For core diffusion there is direct evidence for such a reduction.  Dennison et al. (1967) [6] find an activation energy for creep at 0.5 TM of 284 kJ/mole (10% Cr) and 309 kJ/mole (20% Cr), which match the activation energies for lattice diffusion.  The location of their data on the map also requires a lower core­diffusion coefficient. Accordingly, we have used acD0c = 2 x 10-25 m4/s for 10% Cr and 1 x 10-25 m4/s for 20 Cr.  This reduces the extent of the low temperature creep field compared with pure nickel, although it still leaves the data of Dennison et al. (1967) [6] within that field.  A similar reduction is found in the stainless steels and is discussed in Chapter 8.

            The parameters for power-law creep are derived from Monma et al. (1964b) [7] whose data are plotted on the maps.  Their data agree well with the creep data for commercial Ni-20% Cr of Shahinian and Achter (1959) [8].

            Dynamic recrystallization is observed in monels (Ni-Cu solid solutions) at above 1050°C and strain rates of 10-5 /s (Gandhi and Ashby, unpublished work).  Similar behaviour is expected in the nichromes and is indicated as a shaded field.



Dispersion-strengthened nickel: nickel-thoria and nickel-chromium-thoria alloys (Figs. 7.4 to 7.7)

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            The maps are based on creep data reported by Wilcox and Clauer (1969) [1].  Figs. 7.4 and 7.5 show Ni-1 vol.% ThO2; Fig. 7.6 is for Ni-13 wt.% Cr-l vol.% ThO2; and Fig. 7.7 is for Ni-22.6 wt.% Cr-1 vol.% ThO2, all three in the recrystallized state. The creep data of Wilcox and Clauer are plotted on each.  Diffusion coefficients can reasonably be assumed to be the same as those for pure nickel and the Ni-Cr alloys.  Moduli, too, have been set equal to those for nickel and nichrome, although this is less reasonable because, in the worked state, the dispersion-strengthened alloys have a marked texture which lowers the modulus in the rolling direction.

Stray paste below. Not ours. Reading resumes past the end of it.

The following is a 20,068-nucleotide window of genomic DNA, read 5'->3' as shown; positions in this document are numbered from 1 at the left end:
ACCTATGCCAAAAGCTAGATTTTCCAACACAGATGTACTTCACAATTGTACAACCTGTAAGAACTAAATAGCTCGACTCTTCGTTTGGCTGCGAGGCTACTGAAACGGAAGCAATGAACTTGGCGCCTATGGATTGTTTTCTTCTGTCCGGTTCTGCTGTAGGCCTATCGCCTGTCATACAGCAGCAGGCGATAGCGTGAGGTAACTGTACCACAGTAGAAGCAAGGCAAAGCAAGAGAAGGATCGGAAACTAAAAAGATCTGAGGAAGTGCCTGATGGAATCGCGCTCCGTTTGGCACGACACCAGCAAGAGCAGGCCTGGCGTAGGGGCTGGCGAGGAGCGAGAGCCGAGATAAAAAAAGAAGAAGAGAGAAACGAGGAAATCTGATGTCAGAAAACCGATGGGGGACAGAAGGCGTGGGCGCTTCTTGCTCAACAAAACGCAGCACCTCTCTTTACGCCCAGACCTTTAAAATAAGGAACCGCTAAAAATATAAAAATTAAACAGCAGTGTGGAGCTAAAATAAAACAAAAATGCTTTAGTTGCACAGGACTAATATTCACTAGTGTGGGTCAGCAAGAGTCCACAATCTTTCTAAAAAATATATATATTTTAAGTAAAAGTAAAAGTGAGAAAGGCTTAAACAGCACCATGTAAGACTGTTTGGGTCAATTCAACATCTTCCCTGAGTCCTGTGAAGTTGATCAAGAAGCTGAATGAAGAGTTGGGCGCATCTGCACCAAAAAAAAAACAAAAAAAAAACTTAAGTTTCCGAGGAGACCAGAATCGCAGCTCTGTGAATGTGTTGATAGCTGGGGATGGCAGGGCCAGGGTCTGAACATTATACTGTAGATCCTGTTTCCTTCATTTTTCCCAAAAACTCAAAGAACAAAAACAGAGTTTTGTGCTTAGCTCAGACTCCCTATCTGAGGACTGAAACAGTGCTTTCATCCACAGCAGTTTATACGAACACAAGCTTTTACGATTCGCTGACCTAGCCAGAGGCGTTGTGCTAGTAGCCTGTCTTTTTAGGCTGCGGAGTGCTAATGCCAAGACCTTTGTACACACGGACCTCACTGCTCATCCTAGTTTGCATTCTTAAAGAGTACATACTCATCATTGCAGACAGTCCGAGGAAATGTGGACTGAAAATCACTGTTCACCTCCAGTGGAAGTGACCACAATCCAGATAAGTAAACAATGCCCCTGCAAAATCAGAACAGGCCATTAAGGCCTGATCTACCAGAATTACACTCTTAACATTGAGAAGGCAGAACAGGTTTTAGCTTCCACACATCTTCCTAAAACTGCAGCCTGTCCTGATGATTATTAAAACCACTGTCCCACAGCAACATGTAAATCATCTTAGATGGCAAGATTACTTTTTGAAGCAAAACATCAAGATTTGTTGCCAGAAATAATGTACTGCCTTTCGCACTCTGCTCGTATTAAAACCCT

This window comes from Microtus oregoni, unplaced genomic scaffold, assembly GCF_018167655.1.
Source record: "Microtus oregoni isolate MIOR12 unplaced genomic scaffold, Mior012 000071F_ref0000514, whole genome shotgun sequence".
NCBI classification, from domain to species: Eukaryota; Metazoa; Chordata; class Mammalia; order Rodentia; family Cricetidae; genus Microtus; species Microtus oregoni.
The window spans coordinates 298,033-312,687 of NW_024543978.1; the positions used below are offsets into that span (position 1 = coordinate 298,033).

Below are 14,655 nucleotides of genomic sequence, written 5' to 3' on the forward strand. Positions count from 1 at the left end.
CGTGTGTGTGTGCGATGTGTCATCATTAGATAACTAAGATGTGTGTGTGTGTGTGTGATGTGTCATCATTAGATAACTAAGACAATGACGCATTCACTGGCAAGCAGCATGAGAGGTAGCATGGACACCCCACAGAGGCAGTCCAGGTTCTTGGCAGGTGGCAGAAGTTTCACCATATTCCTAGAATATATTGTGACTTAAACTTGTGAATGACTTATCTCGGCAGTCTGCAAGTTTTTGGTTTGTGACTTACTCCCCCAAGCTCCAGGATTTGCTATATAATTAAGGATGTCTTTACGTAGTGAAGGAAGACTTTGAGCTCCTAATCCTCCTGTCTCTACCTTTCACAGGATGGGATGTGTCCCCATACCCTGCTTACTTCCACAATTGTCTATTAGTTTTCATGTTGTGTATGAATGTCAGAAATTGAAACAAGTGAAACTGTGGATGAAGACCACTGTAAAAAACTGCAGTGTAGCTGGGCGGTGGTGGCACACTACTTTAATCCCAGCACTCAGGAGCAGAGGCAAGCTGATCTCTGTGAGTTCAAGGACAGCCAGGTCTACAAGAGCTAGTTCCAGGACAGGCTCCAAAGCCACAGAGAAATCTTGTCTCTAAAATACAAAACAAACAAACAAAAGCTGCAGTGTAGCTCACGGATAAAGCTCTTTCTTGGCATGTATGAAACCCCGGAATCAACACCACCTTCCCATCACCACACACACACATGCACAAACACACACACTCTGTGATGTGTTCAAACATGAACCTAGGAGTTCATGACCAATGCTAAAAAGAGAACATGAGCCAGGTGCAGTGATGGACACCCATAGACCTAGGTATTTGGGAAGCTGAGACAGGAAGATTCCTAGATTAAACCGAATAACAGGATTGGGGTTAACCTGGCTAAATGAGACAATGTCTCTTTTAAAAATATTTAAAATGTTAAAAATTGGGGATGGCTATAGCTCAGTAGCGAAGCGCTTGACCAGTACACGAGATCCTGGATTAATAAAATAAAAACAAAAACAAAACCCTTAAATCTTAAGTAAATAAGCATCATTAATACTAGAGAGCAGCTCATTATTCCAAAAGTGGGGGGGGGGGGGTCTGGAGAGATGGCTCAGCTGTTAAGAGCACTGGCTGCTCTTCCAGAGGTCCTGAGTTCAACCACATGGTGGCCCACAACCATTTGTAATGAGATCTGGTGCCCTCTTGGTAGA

The grain size for the Ni-1 % ThO2 alloy (d = 0.1 mm) is an estimate made from published micrographs.  A slightly larger grain size (d = 0.2 mm) was used for Ni-Cr-ThO2 alloys because the smaller value incorrectly places much of the creep data in the diffusional flow field (the high observed stress component of between 6 and 8 indicates power-law creep).  There are no reports of diffusional flow in thoriated nickel and nichromes.  The field was calculated using the diffusion coefficients for pure nickel and for the nichromes described earlier.  The threshold stress shown in Fig. 7.5 is based on creep data for Cu-Al2O3 and Au-Al2O3 alloys, and on theory, presented in Chapter 17, Section 17.3.

            The dislocation glide field is based on the initial yield stress for the fully recrystallized alloy (well approximated by the Orowan stress, μ0b/l where l is the spacing of thoria particles).  The plasticity fields extend to lower stress than do those for the Ni-Cr alloys because the latter describe the work-hardened state.  The thoriated alloys show a higher rate of work-hardening, and are normally used in a work-hardened state, when their low-temperature strength is higher than of the solid solution alloys.

            The thoria particles in these alloys are stable up to the melting point and completely suppress dynamic recrystallization. 



Nickel-based superalloys: MAR-M200 (Figs. 7.8 and 7.9)

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            MAR-M200 is a nickel-based superalloy strengthened by a solid solution of W, Co and Cr, and by precipitates of Ni3(Ti,Al) and carbides of the types M23C6 and M7C3.  A typical composition is given in Table 7.2.  Fig. 7.8 shows a map corresponding to grain size of 10 µm. On it are plotted data for single crystal MAR-M200.


TABLE 7.2 Nominal composition of MAR-M200 in wt.%